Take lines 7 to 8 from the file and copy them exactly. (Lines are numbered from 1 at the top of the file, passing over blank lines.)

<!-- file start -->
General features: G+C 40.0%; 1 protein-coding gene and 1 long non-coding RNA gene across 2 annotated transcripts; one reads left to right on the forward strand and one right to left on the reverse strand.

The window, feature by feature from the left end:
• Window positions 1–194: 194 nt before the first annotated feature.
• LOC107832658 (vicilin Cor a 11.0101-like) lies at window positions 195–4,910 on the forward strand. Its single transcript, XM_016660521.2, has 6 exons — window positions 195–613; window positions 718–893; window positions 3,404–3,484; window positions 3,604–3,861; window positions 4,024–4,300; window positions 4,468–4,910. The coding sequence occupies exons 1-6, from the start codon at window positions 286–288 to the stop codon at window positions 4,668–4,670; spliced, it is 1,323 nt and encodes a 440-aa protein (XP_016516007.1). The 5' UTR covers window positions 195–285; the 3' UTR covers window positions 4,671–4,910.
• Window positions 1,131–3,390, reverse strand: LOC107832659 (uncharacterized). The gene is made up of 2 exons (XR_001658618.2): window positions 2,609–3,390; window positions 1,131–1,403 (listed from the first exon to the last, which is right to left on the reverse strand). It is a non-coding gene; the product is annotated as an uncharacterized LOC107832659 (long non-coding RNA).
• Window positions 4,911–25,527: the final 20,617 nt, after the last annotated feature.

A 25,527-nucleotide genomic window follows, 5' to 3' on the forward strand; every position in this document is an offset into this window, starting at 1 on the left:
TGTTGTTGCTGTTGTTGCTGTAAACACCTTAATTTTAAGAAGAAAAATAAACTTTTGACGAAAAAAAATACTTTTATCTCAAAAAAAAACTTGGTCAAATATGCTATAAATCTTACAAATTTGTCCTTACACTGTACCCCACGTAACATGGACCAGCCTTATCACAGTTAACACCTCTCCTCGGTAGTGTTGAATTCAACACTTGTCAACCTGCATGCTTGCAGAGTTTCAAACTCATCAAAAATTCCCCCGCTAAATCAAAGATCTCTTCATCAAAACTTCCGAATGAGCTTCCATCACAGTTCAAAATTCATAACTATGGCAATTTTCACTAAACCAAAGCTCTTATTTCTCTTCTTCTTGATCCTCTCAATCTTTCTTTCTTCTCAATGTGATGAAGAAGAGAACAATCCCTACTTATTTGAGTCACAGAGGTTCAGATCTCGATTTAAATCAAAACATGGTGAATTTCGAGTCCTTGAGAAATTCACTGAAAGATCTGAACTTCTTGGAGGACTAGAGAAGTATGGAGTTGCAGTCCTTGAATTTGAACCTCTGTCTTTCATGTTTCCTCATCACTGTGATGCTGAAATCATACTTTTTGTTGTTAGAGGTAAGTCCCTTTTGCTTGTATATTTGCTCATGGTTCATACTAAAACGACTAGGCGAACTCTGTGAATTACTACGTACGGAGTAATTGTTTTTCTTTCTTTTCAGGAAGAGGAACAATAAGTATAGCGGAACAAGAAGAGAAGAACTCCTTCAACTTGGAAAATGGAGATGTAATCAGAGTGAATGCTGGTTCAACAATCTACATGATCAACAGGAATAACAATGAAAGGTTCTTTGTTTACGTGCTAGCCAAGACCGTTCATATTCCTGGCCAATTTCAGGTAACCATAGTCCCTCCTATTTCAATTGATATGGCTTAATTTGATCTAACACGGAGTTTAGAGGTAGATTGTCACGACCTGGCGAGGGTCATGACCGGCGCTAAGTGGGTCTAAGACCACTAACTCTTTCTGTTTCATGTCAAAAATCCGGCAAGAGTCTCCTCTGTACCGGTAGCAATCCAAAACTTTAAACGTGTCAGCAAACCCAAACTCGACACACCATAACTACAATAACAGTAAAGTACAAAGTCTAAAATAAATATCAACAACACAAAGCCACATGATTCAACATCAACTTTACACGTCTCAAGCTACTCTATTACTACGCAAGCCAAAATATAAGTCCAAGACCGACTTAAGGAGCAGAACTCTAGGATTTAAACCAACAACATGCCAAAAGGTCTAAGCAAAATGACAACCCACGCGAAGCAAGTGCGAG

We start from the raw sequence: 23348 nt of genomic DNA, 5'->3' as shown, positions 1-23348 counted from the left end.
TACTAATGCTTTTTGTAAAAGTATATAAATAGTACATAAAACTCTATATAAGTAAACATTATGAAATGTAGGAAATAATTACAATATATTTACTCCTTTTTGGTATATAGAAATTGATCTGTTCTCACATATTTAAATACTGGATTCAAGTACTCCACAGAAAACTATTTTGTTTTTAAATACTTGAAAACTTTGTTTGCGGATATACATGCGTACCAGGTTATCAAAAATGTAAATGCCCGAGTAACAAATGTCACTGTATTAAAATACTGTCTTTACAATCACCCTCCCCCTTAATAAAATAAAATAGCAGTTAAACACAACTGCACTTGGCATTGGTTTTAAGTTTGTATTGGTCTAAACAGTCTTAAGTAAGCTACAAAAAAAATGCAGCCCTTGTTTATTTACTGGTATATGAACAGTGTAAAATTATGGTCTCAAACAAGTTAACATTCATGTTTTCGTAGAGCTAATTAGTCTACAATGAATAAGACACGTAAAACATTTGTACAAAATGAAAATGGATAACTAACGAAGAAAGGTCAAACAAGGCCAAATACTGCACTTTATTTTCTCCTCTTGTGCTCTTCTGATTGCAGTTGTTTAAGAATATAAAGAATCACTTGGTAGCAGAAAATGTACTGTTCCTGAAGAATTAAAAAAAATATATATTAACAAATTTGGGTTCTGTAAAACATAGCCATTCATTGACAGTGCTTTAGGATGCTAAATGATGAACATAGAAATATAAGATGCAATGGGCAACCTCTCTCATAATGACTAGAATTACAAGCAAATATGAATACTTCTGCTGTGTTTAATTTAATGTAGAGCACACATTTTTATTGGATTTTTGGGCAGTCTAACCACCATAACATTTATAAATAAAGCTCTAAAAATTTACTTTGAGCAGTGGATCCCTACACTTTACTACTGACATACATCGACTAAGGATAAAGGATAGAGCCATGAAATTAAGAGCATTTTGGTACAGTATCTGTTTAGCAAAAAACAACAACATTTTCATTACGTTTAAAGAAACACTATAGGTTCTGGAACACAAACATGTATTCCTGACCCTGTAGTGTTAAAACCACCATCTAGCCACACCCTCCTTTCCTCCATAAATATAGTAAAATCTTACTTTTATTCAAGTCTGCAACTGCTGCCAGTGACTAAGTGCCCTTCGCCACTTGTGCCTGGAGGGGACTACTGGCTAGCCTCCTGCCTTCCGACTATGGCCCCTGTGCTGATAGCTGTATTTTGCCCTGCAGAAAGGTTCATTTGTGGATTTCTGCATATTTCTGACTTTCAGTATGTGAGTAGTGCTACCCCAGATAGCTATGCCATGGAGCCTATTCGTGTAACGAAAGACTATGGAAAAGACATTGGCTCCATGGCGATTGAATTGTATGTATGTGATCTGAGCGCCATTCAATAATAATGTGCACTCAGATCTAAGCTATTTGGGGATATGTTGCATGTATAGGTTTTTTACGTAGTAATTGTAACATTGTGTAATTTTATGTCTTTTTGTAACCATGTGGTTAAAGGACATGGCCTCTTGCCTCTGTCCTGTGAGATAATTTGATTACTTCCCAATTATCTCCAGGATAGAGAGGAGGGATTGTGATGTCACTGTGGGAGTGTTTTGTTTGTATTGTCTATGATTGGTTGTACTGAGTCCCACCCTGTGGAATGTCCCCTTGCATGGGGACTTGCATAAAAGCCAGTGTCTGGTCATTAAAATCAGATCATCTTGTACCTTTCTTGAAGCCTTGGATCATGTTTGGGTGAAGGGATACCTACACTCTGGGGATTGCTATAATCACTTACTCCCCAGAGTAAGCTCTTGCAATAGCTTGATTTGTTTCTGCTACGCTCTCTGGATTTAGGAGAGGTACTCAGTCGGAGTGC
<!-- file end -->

A 25,527-nucleotide genomic window follows, 5' to 3' on the forward strand; every position in this document is an offset into this window, starting at 1 on the left:
TGTTGTTGCTGTTGTTGCTGTAAACACCTTAATTTTAAGAAGAAAAATAAACTTTTGACGAAAAAAAATACTTTTATCTCAAAAAAAAACTTGGTCAAATATGCTATAAATCTTACAAATTTGTCCTTACACTGTACCCCACGTAACATGGACCAGCCTTATCACAGTTAACACCTCTCCTCGGTAGTGTTGAATTCAACACTTGTCAACCTGCATGCTTGCAGAGTTTCAAACTCATCAAAAATTCCCCCGCTAAATCAAAGATCTCTTCATCAAAACTTCCGAATGAGCTTCCATCACAGTTCAAAATTCATAACTATGGCAATTTTCACTAAACCAAAGCTCTTATTTCTCTTCTTCTTGATCCTCTCAATCTTTCTTTCTTCTCAATGTGATGAAGAAGAGAACAATCCCTACTTATTTGAGTCACAGAGGTTCAGATCTCGATTTAAATCAAAACATGGTGAATTTCGAGTCCTTGAGAAATTCACTGAAAGATCTGAACTTCTTGGAGGACTAGAGAAGTATGGAGTTGCAGTCCTTGAATTTGAACCTCTGTCTTTCATGTTTCCTCATCACTGTGATGCTGAAATCATACTTTTTGTTGTTAGAGGTAAGTCCCTTTTGCTTGTATATTTGCTCATGGTTCATACTAAAACGACTAGGCGAACTCTGTGAATTACTACGTACGGAGTAATTGTTTTTCTTTCTTTTCAGGAAGAGGAACAATAAGTATAGCGGAACAAGAAGAGAAGAACTCCTTCAACTTGGAAAATGGAGATGTAATCAGAGTGAATGCTGGTTCAACAATCTACATGATCAACAGGAATAACAATGAAAGGTTCTTTGTTTACGTGCTAGCCAAGACCGTTCATATTCCTGGCCAATTTCAGGTAACCATAGTCCCTCCTATTTCAATTGATATGGCTTAATTTGATCTAACACGGAGTTTAGAGGTAGATTGTCACGACCTGGCGAGGGTCATGACCGGCGCTAAGTGGGTCTAAGACCACTAACTCTTTCTGTTTCATGTCAAAAATCCGGCAAGAGTCTCCTCTGTACCGGTAGCAATCCAAAACTTTAAACGTGTCAGCAAACCCAAACTCGACACACCATAACTACAATAACAGTAAAGTACAAAGTCTAAAATAAATATCAACAACACAAAGCCACATGATTCAACATCAACTTTACACGTCTCAAGCTACTCTATTACTACGCAAGCCAAAATATAAGTCCAAGACCGACTTAAGGAGCAGAACTCTAGGATTTAAACCAACAACATGCCAAAAGGTCTAAGCAAAATGACAACCCACGCGAAGCAAGTGCGAG